Generation X and Generation Y in the workplace: A study comparing work values of Generation X and Generation Y

by Ware, Christina V., Ph.D., CAPELLA UNIVERSITY, 2013, 121 pages; 3554856

Abstract:

The purpose of this research study was to investigate the work values of Generation X born between 1960 and 1980, and Generation Y born between 1981 and 1993, within an organization's workplace environment, to determine whether differences existed in their work values. An invitation to participate in the study was placed on Facebook, a social networking site, asking for participants who met the study's criteria. The criteria included (a) being employed, (b) being a United States citizen, and (c) being born between the years of 1960–1993. Those who agreed to participate, were given a link to SurveyMonkey, where they were first presented with a letter outlining the criteria for the study and asking the participants to sign a consent form electronically, giving his or her consent to participate in the study. Once the permission form was signed, the participant was given an opportunity to complete the survey. To reach statistical significance, there should be no fewer than 128 study participants from Generation X and Y. The researcher eliminated surveys of individuals not born between 1960 and 1993. After the survey collection phase, the data was entered into SPSS worksheet and analyzed. The worksheet, like the survey, was divided into several categories. The other categories were used to gather data about their beliefs or feelings concerning the factors that influenced their work values at work, their positive and negative relationships, and styles of management in the workplace. The utilization of the appropriate descriptive analyses, regression analysis, and ANOVA tests were used to either accept or reject the null hypotheses, and thereby address the research questions. Descriptive statistics and ANOVA analysis were used to test all (three) hypotheses, which determined if statistically significant differences existed among the generations with regard to the dependent variables. Findings showed that work values differed significantly only on the measure of management between Generation X and Generation Y.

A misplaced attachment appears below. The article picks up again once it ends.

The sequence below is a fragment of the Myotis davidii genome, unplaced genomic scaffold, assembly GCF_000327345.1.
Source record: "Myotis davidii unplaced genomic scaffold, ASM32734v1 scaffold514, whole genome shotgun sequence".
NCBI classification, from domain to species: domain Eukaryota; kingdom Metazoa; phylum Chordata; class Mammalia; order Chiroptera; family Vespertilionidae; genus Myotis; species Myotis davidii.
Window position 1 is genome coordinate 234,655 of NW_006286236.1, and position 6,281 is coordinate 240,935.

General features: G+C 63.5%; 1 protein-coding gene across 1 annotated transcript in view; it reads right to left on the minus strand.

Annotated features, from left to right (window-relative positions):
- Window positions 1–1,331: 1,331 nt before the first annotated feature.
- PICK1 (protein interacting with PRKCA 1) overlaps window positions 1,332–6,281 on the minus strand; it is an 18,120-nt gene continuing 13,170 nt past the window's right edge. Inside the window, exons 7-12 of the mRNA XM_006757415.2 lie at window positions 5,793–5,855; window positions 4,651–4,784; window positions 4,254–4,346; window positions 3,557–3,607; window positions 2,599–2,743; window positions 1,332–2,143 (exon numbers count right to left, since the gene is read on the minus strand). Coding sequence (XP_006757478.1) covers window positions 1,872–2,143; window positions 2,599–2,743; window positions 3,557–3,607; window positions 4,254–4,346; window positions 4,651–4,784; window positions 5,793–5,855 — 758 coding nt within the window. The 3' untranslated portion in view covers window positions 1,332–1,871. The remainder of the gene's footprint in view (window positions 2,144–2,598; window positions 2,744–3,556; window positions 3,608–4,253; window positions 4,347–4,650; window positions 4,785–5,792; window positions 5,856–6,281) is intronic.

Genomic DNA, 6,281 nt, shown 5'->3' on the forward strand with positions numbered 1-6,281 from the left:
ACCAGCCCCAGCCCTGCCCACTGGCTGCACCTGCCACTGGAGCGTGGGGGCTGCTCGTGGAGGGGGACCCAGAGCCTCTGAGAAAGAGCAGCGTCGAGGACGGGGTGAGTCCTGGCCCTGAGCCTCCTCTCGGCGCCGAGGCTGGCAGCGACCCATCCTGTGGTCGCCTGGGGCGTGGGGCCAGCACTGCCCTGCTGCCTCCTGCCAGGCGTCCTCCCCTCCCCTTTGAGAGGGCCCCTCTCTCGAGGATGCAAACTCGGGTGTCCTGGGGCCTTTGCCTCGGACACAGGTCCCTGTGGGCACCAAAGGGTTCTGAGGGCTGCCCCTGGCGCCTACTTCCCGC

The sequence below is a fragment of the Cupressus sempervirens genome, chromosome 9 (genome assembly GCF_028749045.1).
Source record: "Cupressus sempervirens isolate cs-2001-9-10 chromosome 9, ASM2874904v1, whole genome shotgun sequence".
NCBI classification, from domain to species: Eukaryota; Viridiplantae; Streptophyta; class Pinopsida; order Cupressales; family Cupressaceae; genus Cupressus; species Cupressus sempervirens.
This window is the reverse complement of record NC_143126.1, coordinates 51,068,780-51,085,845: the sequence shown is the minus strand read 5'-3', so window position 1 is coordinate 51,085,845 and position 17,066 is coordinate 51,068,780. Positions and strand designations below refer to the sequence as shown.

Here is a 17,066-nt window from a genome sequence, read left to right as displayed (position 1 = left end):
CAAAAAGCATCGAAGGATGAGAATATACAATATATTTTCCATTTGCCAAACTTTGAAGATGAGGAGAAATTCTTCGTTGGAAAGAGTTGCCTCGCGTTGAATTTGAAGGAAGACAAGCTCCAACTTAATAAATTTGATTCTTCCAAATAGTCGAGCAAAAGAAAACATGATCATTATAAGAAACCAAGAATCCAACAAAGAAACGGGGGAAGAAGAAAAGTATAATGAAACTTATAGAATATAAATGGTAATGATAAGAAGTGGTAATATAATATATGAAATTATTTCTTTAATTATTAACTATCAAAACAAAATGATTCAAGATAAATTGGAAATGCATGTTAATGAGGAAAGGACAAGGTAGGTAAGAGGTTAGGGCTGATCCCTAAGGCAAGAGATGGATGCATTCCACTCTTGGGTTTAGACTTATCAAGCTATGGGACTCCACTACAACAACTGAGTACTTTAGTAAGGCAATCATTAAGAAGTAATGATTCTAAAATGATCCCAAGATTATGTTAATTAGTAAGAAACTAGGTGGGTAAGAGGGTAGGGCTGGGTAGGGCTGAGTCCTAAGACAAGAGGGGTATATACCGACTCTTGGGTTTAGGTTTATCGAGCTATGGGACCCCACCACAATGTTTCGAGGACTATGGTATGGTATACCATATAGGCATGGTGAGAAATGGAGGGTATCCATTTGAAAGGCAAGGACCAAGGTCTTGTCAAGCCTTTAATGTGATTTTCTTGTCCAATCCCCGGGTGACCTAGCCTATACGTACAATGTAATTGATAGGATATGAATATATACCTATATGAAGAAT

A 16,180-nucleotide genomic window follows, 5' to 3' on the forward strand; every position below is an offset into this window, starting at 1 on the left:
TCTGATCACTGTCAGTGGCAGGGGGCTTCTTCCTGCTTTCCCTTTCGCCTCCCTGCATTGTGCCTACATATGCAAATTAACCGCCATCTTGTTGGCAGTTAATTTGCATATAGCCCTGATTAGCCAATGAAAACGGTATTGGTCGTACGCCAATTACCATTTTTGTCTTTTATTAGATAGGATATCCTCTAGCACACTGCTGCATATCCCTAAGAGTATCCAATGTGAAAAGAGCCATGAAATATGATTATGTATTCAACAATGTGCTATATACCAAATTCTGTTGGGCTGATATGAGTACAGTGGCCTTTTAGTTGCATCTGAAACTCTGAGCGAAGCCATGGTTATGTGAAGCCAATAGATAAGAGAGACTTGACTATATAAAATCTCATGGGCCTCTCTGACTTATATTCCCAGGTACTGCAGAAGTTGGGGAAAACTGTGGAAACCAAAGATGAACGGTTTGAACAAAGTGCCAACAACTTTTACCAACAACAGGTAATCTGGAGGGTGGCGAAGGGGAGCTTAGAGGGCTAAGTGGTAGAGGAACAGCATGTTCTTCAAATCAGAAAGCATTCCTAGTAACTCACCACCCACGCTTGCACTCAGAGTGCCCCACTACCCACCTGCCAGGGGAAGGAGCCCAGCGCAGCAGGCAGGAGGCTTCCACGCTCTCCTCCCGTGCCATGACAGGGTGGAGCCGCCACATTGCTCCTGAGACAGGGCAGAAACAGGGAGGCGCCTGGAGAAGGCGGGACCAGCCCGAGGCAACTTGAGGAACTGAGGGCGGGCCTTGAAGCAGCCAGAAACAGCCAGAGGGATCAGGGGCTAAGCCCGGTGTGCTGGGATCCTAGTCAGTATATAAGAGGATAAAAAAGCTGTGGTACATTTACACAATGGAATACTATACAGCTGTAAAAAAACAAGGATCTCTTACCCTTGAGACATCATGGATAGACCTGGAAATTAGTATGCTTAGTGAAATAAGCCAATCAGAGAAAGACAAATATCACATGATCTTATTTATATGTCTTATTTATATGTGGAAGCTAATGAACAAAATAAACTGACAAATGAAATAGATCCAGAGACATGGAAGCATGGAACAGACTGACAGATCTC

AdviserJames Krolik
SchoolCAPELLA UNIVERSITY
Source TypeDissertation
SubjectsBusiness administration; Management; Public administration; Organizational behavior
Publication Number3554856

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